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The Courts Patents

Judges Debate Patents and If New Software Makes a Computer a "New Machine" 247

Posted by samzenpus
from the computer-transubstantiation dept.
First time accepted submitter ectoman writes "A third party steps into a financial transaction to make sure all parties exchange funds at the same time and as expected. Can you patent this process? What if the third party is a computer? Rob Tiller, vice president and general counsel for Red Hat, details a recent court ruling on this very matter—one that has critical implications for the future of software patents, and one that divided the judges involved. Tiller writes that: 'The judges mostly agreed that the idea of managing settlement risk with a third party was abstract such that by itself it could not be patented. They differed, though, on whether using a general purpose computer for managing settlement risk meant that the patents avoided invalidity based on abstraction.' Interestingly, some judges suggested that a computer becomes a 'new machine' every time it loads different software."
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Judges Debate Patents and If New Software Makes a Computer a "New Machine"

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  • by niado (1650369) on Monday May 20, 2013 @05:01PM (#43776503)

    Is that they do not have to understand the technical stuff. Patent Judges are the reason for the problem. If they were really qualified, they would not have a low-paying federal job.

    You are thinking of a Patent Examiner [wikipedia.org], not a "judge". These are two very different governmental positions.

  • by Theaetetus (590071) <theaetetus,slashdot&gmail,com> on Monday May 20, 2013 @05:35PM (#43776729) Homepage Journal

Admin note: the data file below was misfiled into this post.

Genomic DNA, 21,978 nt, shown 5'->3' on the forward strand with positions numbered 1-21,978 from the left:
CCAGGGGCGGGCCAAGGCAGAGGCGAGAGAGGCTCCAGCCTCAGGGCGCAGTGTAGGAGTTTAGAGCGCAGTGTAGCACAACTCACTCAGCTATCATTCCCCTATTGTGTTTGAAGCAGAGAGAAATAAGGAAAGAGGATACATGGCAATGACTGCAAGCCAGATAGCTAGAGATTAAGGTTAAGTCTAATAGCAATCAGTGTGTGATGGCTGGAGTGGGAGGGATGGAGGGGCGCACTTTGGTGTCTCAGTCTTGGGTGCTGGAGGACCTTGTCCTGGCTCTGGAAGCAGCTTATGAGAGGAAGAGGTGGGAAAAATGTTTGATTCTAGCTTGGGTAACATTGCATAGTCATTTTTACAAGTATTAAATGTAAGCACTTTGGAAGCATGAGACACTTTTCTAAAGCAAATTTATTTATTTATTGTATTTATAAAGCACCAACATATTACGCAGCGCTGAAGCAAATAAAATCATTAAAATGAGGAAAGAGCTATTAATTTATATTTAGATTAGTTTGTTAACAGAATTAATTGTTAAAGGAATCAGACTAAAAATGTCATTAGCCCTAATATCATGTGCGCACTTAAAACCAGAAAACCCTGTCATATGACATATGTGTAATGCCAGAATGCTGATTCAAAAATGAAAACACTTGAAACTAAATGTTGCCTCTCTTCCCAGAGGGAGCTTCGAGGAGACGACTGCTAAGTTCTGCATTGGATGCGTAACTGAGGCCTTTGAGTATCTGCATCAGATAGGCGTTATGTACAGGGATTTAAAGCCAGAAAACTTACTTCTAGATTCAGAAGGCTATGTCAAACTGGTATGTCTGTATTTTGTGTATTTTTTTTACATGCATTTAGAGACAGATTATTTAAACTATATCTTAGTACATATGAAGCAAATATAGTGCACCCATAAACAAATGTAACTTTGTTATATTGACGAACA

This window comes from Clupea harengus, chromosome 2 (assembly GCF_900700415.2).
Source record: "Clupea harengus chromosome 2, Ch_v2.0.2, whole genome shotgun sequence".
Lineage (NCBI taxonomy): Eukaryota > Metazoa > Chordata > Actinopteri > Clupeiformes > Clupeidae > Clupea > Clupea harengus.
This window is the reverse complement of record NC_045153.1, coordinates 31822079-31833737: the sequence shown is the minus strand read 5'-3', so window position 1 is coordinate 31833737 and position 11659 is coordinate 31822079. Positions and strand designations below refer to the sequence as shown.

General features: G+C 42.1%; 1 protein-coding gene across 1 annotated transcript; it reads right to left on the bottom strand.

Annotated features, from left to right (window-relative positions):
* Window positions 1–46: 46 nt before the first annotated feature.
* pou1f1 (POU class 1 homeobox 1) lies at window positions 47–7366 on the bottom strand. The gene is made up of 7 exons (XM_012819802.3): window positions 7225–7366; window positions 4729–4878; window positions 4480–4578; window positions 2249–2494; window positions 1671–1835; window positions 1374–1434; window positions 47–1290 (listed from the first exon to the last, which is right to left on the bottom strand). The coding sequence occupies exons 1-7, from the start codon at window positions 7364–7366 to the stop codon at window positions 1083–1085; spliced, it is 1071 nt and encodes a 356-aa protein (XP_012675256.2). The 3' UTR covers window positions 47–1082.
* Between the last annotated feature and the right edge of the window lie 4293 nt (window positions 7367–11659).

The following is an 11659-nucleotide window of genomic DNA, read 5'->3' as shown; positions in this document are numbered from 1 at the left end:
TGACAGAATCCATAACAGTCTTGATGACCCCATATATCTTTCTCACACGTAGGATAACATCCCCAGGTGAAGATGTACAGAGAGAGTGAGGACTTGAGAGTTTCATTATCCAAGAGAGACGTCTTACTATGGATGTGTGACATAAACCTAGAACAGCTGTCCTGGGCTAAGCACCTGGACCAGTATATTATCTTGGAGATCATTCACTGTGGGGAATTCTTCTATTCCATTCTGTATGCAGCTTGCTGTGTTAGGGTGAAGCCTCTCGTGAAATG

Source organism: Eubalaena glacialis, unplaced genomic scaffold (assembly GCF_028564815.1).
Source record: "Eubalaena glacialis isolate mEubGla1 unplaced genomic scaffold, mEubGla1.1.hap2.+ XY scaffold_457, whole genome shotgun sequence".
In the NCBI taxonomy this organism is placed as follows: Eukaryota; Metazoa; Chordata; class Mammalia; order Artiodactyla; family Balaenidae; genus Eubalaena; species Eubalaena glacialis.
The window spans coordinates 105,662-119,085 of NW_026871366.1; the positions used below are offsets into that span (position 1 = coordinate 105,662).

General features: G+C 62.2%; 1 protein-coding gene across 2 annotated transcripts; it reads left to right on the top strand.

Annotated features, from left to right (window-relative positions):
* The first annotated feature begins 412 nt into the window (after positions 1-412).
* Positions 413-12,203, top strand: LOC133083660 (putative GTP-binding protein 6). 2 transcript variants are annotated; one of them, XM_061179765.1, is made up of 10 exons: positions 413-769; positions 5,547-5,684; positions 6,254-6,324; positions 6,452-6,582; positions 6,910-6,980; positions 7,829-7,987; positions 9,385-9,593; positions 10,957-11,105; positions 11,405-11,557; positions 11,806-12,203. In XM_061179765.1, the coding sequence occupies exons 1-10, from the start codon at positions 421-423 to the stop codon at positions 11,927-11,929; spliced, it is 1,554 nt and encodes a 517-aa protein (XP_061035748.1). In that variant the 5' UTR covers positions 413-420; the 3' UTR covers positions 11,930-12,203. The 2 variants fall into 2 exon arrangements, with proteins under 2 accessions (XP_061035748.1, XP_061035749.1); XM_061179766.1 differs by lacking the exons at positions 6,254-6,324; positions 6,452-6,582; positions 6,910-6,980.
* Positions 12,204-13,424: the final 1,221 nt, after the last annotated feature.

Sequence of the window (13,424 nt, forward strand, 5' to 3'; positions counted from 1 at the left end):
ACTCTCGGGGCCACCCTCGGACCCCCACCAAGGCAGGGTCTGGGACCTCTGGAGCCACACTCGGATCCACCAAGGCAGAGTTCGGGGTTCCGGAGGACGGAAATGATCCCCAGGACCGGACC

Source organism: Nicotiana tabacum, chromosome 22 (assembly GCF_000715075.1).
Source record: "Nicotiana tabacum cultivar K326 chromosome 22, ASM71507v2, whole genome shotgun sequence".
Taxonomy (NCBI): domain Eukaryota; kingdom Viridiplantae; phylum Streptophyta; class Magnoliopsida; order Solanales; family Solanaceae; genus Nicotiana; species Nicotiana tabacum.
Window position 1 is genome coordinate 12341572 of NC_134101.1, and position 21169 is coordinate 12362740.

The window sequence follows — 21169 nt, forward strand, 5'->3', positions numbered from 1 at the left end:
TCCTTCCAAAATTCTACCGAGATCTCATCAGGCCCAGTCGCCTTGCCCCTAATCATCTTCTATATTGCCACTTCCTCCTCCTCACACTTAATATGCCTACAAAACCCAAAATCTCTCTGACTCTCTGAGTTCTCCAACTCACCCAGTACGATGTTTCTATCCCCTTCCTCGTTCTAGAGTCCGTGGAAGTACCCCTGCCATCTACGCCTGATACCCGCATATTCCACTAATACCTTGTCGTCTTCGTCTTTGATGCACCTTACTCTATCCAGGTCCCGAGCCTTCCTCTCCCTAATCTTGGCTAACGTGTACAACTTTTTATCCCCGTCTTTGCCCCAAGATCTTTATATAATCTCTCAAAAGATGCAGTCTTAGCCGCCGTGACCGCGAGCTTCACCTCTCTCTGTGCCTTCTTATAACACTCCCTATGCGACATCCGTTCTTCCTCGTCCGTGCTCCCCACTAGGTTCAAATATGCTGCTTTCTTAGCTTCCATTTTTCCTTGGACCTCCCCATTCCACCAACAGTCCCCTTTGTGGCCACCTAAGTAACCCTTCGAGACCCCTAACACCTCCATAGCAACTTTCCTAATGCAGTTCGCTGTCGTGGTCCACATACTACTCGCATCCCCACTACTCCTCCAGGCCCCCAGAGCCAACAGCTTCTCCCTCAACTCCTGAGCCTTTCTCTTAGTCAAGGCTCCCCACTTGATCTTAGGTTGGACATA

What the judges need to understand is that fundamentally, people are general purpose machines. Without any training at all, people are not capable of solving many problems. However, people can solve all sorts of problems based on what you teach them. Sure, you aren't going to be able to get a bushman in the Serengeti to be able to build the Apollo but, the potential is there given enough training. If that same bushman were to go to school and eventually graduate from college, they would be just as capable as anybody else. So how is receiving training through college or a technical school any different than a computer receiving a new set of instructions on how to solve a particular problem?

    Computers only run algorithms (which aren't supposed to be patentable).

    Except that 35 USC 101 explicitly says that processes are patentable, and a process is an algorithm. You have to go a bit deeper into understanding why the Supreme Court said that algorithms weren't patentable to understand the distinction. Specifically, they wanted to draw a line between thought and action: because one of the remedies for patent infringement is an injunction, you have to be able to order people to stop infringing. And while you can tell someone to stop performing the process for curing rubber, for example, you can't tell them to stop thinking of the equation for determining when to remove the rubber from the oven.

    One way of drawing this line...

    They follow a set of instructions step by step and can't do anything that you and I can't do with a pencil and piece of paper. (They just can do it a lot faster.)